by Gracie Bucklew
[Note: This column contains spoilers for the movie Justice League]
With a whopping $300 million budget and a lengthy comic book history, Justice League comes with high expectations. The team consists of DC Comics heavyweights Wonder Woman, Batman, Flash, Cyborg, Aquaman, and Superman. This movie has many accomplishments and many downfalls.
Astonishingly, the film’s main cast includes more than one person of color (POC): Native Hawaiian and white Jason Momoa (Aquaman) and African American Ray Fisher (Cyborg). This representation, while poor, surpasses most mainstream action movies typically centering around white males.
Justice League further pleasantly surprised me by not only casting POC, but casting POC in roles highlighting their brilliance. Cyborg , a.k.a. Victor Stone, the only Black member of the League, has a father Silas Stone who is a successful scientist. It’s small, but the role bust stereotypical portrayals of Black folks found in the majority of mindless action flicks such as the Fast and Furious franchise.
Silas (along with his wife who doesn’t show up in the film) uses his brilliance to turn Victor into a half man, half-machine superhero. However, with the good comes the bad, as a high school athlete who gets into trouble with the law, the depiction of Victor does eventually play into tired stereotypes.
The film’s racial representation is also problematic because the League’s darkest skinned character is almost entirely a metal robot, leaving only half of Cyborg’s face to be seen. This hiding of POC’s skin is reminiscent of Guardians of the Galaxy’s Gamora and Drax.
More still, Justice League falls short in the gender category. News flash: your media isn’t inclusive if your “diversity” consists of only token characters, Wonder Woman serving as the token woman in this case. While there were certainly aspects of Wonder Woman’s portrayal that felt empowering (mostly due to reshoots filmed after her own movie performed well at the box office last summer), they were overshadowed by the gross misogyny and sexism that appeared in the film and within the cast in real life.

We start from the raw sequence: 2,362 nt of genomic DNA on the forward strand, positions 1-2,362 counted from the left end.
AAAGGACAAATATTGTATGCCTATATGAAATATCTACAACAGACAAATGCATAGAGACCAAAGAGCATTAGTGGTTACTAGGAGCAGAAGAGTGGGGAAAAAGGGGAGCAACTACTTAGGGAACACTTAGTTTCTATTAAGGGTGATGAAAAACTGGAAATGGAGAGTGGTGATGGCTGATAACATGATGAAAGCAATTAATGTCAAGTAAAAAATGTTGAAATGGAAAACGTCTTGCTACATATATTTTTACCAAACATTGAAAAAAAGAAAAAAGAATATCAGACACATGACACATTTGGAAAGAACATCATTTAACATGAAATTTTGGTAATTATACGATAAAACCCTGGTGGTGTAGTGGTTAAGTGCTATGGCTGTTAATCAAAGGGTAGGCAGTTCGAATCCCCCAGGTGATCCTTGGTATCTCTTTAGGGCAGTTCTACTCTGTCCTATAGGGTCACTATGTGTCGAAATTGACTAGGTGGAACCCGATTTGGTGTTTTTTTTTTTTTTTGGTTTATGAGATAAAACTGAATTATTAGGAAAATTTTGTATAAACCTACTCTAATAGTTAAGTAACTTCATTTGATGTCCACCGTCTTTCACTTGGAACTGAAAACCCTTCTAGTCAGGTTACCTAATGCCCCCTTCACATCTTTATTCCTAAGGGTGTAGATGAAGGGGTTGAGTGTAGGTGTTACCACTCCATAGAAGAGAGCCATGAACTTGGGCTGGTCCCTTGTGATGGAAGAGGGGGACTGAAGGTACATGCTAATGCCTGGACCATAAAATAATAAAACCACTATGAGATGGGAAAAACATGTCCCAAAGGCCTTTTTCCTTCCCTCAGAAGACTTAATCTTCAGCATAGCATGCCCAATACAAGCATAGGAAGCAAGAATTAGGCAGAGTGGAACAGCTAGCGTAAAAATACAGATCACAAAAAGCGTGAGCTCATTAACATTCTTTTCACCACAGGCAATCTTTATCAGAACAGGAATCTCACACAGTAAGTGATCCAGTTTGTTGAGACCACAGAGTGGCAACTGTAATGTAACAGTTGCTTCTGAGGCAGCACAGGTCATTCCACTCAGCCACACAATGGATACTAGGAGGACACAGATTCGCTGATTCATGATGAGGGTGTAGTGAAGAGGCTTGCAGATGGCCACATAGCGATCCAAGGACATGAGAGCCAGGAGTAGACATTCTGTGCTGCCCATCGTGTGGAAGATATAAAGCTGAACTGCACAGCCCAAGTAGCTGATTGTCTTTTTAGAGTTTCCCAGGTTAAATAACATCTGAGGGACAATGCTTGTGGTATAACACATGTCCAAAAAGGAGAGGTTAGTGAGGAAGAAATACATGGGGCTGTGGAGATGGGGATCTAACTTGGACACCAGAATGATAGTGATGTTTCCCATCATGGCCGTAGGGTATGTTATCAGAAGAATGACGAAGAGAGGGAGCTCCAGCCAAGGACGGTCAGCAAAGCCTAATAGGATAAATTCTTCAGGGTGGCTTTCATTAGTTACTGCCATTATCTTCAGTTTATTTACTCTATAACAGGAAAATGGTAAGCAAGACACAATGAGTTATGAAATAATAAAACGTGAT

Unlike Wonder Woman, Justice League was directed by a man – Zack Snyder – and had a male costume designer – Michael Wilkinson. Despite having fully developed costumes by Wonder Woman’s designer, Lindy Hemming, Wilkinson thought it would be a good idea to dress most of the Amazons in bikini armor. Why?! It’s not realistic or functional at all! While off the clock as Wonder Woman, Diana Prince consistently wears skin-tight outfits that display significant cleavage. These are only a couple out of the countless examples of women in media being present only for the straight male gaze.
On top of the clothing, there are camera shots in Justice League that are crudely objectifying of the character and the actress, Gal Gadot. There are shots where you can practically see up her skirt. In others, her butt is the entire subject of the frame. It’s ridiculous.
In a short scene where Aquaman is spewing honesty because he is unknowingly sitting on Wonder Woman’s Lasso of Truth, he lets loose small witty insults about each of his team members until he gets to Wonder Woman. He expounds on her beauty instead. Of course.
This objectification is eerily similar to that in an MTV interview of the cast. When asked to describe the cast member to their right, everyone gets adjectives like intelligent, inspiring, and talented, until they get to Gal Gadot. Henry Cavill, who plays Superman, describes Gadot as “charming, caring, and beautiful.” Of course! When you can’t think of anything else meaningful to describe a woman, nothing about her character or work ethic, compliment her appearance. That’s all a woman has after all, right?
With that, I did find success elsewhere. While this isn’t a typical hot-topic in representation discussions, it stood out to me in Justice League. Most of the team members are in their thirties – fully into adulthood – but the character Flash, played by 25 -year-old Ezra Miller, is portrayed as a teenager.
Outside of him, I didn’t identify with the other characters as they are grown and successful with careers and homes of their own. It was refreshing to see a superhero I could more closely relate to as a young person – someone who is a little rowdy and awkward with adults and is still struggling with the idea of maturity and adulthood.
All in all, Justice League wasn’t amazing, but it wasn’t terrible either. Though judging from the movie’s disappointing box office take, I’m not sure its $300 million dollar price tag was worth it.
Justice League is currently playing at Ark Lodge Cinemas in Columbia City.
Gracie Bucklew is a musician, artist, Unitarian Universalist, intersectional feminist, and activist and contributes a regular local pop-culture column to the Emerald. She is currently a student at The Center School. She lives on Beacon Hill with one of her moms, and is a lifelong resident of Rainier Beach with her other mom. She loves her friends, cats, and ice cream.